Major George Joulwan (Seated, far left) while serving as special assistant to The White House Chief of Staff General Alexander Haig at Haig's office in the White House with Secretary of State Henry Kissinger, August 8, 1974.

Joulwan served as special assistant to General Alexander Haig while still a Major within the U.S. Army, when Haig was serving as White House Chief of Staff from May 4, 1973 – September 21, 1974.[5]

National leadership

He served in various functions at the Pentagon from 1982 until June 1986, when he became the Deputy Chief of Staff for Operations, United States Army Europe and U.S. Seventh Army, Germany.

In March 1988 he was given command of the 3rd Armored Division and in 1989 he became Commanding General, U.S. V Corps.

From November 1990 until October 1993 he was Commander in Chief of United States Southern Command.

International leadership

He served as the Supreme Allied Commander, Europe (SACEUR) from 1993 to 1997, when he was succeeded by General Wesley Clark.

Highlights of General George Joulwan's military assignments[1][6]
Year Assignment Emblem Location
1963 Commander in the Infantry: First Battalion, 30th Infantry, 3rd Division
1964 Battalion Operations Officer (S-3): First Battalion, 26th Infantry of the First Division
1968 Assistant professor of Military Sciences: Loyola University Chicago Chicago, IL
1971 101st Airborne Division
1972 Department of Tactics, United States Military Academy at West Point
West Point, NY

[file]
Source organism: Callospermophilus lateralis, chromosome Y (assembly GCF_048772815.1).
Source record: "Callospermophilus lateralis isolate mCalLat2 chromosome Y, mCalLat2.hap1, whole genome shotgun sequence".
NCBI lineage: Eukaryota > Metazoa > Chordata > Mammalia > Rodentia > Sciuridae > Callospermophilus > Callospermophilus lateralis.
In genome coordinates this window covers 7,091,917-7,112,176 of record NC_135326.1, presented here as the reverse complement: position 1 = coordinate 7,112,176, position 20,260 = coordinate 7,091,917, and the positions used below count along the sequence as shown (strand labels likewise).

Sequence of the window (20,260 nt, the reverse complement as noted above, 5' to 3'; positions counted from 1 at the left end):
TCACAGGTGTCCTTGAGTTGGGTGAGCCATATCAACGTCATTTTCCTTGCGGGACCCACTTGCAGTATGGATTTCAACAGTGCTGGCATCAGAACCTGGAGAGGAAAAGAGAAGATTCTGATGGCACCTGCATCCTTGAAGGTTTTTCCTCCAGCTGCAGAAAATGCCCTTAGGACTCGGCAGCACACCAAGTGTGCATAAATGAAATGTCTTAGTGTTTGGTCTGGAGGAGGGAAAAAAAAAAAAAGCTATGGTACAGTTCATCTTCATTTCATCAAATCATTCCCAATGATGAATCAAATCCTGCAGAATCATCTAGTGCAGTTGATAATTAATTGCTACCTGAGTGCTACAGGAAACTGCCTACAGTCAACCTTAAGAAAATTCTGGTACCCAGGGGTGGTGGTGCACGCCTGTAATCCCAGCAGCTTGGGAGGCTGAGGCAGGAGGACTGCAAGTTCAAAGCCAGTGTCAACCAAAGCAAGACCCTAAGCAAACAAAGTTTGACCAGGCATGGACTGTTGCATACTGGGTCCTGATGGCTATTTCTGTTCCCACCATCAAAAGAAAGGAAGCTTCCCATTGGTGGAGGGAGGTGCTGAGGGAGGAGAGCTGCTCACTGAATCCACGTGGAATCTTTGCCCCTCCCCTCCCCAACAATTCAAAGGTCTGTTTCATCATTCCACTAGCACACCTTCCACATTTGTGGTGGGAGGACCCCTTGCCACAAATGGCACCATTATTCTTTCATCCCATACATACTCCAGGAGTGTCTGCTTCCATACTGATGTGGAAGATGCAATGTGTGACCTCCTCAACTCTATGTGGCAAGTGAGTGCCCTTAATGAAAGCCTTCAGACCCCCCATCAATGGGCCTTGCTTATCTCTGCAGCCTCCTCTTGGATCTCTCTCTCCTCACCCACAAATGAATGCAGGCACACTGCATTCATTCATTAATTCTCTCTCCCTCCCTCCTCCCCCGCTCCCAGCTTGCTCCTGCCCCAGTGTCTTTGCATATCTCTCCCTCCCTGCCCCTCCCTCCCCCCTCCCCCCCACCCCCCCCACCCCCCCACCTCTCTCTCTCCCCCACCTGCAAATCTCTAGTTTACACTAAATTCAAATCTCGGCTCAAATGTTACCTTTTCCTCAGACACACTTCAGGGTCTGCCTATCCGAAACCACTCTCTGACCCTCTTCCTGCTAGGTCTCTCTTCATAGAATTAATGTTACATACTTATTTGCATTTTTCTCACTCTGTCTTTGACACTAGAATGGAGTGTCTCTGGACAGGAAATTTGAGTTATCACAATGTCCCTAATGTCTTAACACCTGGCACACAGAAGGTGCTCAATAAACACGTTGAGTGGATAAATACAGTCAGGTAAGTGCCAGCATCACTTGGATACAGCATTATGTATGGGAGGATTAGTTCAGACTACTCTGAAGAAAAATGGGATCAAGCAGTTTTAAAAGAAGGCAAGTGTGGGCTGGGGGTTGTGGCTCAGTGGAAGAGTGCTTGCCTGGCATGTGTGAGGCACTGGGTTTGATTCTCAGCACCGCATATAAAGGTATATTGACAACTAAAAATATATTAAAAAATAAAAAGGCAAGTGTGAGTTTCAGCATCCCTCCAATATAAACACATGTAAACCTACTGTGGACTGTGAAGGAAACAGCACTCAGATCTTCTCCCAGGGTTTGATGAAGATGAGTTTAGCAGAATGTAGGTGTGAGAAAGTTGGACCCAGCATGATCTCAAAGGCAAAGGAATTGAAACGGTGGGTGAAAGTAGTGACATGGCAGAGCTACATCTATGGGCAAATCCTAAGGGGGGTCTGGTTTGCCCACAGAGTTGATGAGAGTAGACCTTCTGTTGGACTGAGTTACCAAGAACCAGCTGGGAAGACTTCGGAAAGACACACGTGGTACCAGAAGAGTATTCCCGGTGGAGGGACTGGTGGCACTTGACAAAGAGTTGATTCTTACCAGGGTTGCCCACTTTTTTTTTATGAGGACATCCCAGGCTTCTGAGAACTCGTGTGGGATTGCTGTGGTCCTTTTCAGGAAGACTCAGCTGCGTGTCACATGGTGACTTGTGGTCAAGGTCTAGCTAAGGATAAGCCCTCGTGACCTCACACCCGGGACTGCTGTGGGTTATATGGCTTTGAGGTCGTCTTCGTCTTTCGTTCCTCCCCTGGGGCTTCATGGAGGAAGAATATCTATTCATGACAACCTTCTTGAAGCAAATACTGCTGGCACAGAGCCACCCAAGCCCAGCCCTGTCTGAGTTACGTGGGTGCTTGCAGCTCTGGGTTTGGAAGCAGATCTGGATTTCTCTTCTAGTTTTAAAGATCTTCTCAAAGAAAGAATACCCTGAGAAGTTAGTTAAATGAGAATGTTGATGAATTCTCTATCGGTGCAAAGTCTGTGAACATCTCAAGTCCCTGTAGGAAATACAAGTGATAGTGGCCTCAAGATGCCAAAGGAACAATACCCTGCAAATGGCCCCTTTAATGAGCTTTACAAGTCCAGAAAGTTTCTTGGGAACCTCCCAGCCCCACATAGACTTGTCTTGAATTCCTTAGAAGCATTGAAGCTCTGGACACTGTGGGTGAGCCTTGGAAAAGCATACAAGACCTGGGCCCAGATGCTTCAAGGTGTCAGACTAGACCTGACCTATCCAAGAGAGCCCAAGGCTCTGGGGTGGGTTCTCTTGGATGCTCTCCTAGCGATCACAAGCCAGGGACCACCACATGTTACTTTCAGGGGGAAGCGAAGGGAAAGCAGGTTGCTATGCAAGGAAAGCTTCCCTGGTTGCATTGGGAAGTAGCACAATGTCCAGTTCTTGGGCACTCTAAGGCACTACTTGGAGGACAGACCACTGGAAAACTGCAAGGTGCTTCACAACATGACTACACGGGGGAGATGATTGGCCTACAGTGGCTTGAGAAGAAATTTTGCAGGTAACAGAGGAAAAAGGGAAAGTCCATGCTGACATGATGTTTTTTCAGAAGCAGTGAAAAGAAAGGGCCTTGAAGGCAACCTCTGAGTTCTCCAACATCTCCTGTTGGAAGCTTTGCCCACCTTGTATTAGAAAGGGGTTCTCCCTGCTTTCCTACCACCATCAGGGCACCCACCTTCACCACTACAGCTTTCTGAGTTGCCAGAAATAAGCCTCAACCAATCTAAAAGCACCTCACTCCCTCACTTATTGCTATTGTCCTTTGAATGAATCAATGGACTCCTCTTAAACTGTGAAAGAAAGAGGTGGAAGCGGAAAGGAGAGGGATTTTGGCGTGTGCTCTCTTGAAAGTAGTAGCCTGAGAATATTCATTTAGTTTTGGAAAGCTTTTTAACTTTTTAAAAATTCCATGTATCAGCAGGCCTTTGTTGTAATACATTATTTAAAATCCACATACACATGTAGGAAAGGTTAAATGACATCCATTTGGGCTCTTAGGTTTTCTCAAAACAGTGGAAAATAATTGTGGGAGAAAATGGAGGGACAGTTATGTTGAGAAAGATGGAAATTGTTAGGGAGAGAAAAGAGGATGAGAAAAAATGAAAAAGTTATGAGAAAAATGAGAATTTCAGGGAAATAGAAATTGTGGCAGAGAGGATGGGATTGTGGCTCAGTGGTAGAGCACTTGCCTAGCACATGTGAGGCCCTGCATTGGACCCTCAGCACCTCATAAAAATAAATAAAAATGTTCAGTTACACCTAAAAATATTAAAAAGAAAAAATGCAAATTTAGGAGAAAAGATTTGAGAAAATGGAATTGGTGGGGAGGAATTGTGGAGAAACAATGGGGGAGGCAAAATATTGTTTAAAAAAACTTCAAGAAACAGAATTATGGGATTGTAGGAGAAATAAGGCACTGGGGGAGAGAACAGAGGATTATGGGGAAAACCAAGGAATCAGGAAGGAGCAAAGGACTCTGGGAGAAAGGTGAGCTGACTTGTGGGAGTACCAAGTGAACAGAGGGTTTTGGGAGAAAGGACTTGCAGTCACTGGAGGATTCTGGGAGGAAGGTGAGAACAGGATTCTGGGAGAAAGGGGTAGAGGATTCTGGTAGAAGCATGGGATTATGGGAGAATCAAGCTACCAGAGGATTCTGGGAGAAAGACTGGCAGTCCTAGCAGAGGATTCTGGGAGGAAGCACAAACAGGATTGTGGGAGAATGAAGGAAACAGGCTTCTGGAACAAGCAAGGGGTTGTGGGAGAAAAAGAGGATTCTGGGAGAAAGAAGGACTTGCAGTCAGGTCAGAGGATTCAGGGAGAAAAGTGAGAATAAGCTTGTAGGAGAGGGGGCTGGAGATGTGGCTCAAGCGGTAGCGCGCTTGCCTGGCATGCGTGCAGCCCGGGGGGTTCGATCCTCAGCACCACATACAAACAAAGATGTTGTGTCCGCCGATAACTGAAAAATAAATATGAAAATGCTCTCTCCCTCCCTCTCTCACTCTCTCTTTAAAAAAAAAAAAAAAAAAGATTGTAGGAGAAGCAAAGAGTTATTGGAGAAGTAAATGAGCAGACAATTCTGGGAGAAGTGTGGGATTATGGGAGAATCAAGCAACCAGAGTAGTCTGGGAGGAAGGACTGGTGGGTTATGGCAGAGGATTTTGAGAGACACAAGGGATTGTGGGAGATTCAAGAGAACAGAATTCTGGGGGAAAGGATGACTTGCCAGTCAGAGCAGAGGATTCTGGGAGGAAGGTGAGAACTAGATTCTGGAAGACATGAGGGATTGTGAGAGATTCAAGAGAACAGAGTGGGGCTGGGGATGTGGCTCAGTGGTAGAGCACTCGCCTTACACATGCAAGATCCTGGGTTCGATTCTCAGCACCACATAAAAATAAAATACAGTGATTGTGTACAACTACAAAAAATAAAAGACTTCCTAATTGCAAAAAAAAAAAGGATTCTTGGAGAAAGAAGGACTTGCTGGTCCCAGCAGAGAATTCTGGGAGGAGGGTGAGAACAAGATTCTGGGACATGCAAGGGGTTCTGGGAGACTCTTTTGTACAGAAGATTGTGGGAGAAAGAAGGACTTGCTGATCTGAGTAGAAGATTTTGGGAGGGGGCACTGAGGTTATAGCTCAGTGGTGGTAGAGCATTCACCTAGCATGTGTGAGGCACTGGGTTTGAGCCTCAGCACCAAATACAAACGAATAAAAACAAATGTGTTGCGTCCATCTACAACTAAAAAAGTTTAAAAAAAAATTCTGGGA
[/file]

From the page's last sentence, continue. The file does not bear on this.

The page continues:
1973 Aide-de-Camp to the Vice Chief of Staff of the United States Army
1973 Special Assistant to the President of the United States, Richard M. Nixon
1975 Special Assistant to the Supreme Allied Commander, Europe Europe
1975 Commander of the First Battalion of the 26th Infantry
1977 Student (and later staff and faculty) at United States Army War College
1979 Commanded the 2nd Brigade of the 3rd Infantry Division
1981 Division Chief of Staff, 3rd Infantry Division
1982 Office of the Joint Chiefs of Staff
Arlington, VA
1983 Director of Force Development, Department of the Army
Pentagon, Washington, D.C.
1985 Deputy Chief of Staff for Operations, U.S. Army Europe and Seventh Army
1988 Commander of the 3rd Armored Division
1989 Commanding General of the V Corps
1990 Commander-in-Chief, United States Southern Command
Panama, El Salvador and other locations
1993–1997 Commander-in-Chief, United States European Command and Supreme Allied Commander
Europe, worldwide

Citizenship and philanthropy

General Joulwan has also served the St. Jude Children's Research Hospital as the Chair Emeritus of the Gourmet Gala Committee.[7] A public park in Pottsville, Pennsylvania was named in his honor.[8]

Personal life

General Joulwan had a twin brother, James Joseph Joulwan, who died in 2013. General Joulwan is of Syrian heritage.[9] He is married and has eight grandchildren.

Awards and decorations

Combat Infantryman Badge
Expert Infantry Badge
Parachutist Badge
Ranger Tab
Presidential Service Badge
Army Staff Identification Badge
Joint Chiefs of Staff Identification Badge
26th Infantry Regiment Distinctive Unit Insignia
Defense Distinguished Service Medal (with two oak leaf clusters)